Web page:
OR (95% CI)b

p value

OR (95% CI)b

p value

OR (95% CI)b

p value

OR (95% CI)b

p value

Abnormal Vv(Mes/glom)

0.86 (0.58–1.27)

0.45

  

0.88 (0.59–1.31)

0.53

  

Abnormal Vv(MM/glom)

1.38 (0.96–1.98)

0.08

  

1.30 (0.92–1.85)

0.14

  

Abnormal Vv(MC/glom)c

1.03 (0.64–1.64)

0.91

  

1.00 (0.63–1.58)

0.99

  

Abnormal GBM width

1.36 (0.85–2.19)

0.20

  

1.38 (0.85–2.23)

0.19

  

Abnormal Sv(PGBM/glom)

1.23 (0.90–1.67)

0.19

  

1.37 (1.01–1.85)

0.04

1.07 (0.76–1.50)

0.70

Abnormal GId

1.93 (1.16–3.20)

0.01

1.48 (0.76–2.86)

0.25

1.81 (1.07–3.05)

0.03

1.25 (0.64–2.45)

0.51

aMultivariate adjustment was: for abnormal Sv(PGBM/glom): diabetes duration, HbA1c and study site; for abnormal glomerulopathy index: diabetes duration, HbA1c and age

bFrom logistic regression model

cMesangial cell fractional volume per glomerulus; dglomerulopathy index

While controlling for duration of diabetes, CRVE was positively associated with change in Vv(MM/glom), glomerulopathy index and Sv(PGBM/glom), and with the incidence of abnormal Sv(PGBM/glom) and abnormal glomerulopathy index (Tables 3 and 4). None of these relationships remained statistically significant while controlling for other covariates in the model.

Relationships between changes in both CRAE and CRVE, and changes in renal endpoints

Changes in CRAE over the 5-year period were related to changes in Vv(MM/glom) (r = −0.14, p = 0.04) and incident abnormal Vv(MM/glom) (r = −0.17, p = 0.03), while changes in CRVE were related to changes in Vv(Int/cortex) (r = 0.20, p < 0.01). The relation of changes in CRAE remained associated with changes in Vv(MM/glom), incident abnormal Vv(MM/glom) and the relation between changes in CRVE and changes in Vv(Int/cortex), while controlling for other risk factors (data not shown). Changes in CRAE or CRVE were not statistically significantly associated with changes in other renal variables (data not shown).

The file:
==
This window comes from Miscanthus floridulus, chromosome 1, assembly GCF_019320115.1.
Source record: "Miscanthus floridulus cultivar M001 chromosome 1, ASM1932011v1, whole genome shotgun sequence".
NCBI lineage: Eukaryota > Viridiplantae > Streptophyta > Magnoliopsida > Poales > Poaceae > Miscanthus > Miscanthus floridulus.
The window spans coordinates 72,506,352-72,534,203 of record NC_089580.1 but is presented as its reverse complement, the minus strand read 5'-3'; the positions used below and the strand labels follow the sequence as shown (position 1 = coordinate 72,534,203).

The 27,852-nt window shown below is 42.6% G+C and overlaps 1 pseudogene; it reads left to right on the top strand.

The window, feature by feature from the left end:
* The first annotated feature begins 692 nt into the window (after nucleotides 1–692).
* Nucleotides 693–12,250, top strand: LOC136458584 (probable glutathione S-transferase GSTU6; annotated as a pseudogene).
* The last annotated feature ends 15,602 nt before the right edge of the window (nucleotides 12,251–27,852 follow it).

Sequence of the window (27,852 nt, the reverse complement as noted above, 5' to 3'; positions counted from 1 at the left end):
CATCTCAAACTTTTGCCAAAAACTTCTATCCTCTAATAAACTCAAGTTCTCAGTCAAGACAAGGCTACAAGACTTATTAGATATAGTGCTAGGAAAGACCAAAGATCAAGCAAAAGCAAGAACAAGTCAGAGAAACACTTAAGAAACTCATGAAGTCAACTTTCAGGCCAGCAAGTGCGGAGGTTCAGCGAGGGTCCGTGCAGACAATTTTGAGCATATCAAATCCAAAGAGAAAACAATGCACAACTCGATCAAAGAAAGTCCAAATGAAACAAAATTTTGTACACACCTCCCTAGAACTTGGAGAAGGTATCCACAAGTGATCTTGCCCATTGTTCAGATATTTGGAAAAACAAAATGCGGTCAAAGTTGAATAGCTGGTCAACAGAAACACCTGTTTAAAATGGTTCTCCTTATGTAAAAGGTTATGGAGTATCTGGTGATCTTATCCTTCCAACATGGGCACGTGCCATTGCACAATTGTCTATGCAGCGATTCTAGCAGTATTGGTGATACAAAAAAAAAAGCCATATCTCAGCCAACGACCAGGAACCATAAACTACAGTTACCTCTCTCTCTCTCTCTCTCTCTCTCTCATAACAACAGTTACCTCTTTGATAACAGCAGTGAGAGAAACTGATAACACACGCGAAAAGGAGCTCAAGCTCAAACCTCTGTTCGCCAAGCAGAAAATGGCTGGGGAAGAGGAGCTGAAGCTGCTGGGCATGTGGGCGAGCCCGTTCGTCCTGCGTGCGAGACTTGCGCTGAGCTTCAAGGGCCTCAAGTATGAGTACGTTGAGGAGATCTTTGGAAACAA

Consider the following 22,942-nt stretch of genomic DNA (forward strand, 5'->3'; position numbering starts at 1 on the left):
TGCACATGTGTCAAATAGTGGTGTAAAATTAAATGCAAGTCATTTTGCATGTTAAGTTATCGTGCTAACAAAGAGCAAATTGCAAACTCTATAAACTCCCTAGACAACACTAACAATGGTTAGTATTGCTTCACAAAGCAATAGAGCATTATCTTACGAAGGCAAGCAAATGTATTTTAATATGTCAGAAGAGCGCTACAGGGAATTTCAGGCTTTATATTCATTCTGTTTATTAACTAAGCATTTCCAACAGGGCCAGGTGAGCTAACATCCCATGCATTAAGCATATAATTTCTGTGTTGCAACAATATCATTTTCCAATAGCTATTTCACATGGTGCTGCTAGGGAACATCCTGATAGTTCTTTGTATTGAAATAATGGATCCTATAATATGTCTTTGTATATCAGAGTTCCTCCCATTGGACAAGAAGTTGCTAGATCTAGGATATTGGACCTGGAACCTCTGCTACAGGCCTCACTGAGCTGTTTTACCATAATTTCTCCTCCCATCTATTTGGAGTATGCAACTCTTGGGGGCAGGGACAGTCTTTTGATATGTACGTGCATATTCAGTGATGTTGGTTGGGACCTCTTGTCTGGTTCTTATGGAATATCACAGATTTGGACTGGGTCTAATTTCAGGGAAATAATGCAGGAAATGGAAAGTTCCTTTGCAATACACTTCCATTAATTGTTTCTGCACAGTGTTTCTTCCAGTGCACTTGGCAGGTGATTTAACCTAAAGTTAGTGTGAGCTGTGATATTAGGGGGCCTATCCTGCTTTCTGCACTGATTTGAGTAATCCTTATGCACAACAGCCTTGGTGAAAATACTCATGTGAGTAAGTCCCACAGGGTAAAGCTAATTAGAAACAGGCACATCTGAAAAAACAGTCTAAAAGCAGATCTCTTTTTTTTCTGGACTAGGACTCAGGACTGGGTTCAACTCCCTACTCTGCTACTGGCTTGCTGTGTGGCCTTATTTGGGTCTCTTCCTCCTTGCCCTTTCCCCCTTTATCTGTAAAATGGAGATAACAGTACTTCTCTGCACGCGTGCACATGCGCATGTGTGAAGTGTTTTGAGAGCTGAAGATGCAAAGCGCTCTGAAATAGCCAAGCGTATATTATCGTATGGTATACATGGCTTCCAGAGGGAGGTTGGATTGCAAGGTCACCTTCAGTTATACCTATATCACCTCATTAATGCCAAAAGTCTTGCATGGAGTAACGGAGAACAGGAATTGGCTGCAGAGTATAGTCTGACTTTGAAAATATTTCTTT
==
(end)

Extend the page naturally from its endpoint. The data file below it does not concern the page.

Discussion

Changes in retinal vessel diameters occur early in the course of type 1 diabetes mellitus, possibly reflecting structural and/or functional alterations resulting from changes in retinal blood flow and the effects of chronic hyperglycaemia, inflammation and endothelial dysfunction [30, 31]. Retinal arteriolar narrowing (a small CRAE), for example, is thought to be related to cumulative small vessel damage from the effects of hypertension, while retinal venular widening (a large CRVE) has been thought to reflect retinal hyperperfusion and/or lactic acidosis associated with hyperglycaemia and hypoxia (Fig. 2) [16, 30, 31]. In persons with type 1 diabetes mellitus, narrower retinal arteriolar and wider retinal venular diameters are thought to reflect microvascular changes from processes described above independently of diabetic retinopathy severity [3239]. These may be markers of similar changes in the microvascular diameters in the cerebral, coronary, peripheral and renal circulations in persons with or without type 1 diabetes mellitus; they may also be indicators of pathogenetic processes that are damaging to other targets of diabetic microvascular injury [33, 39, 40].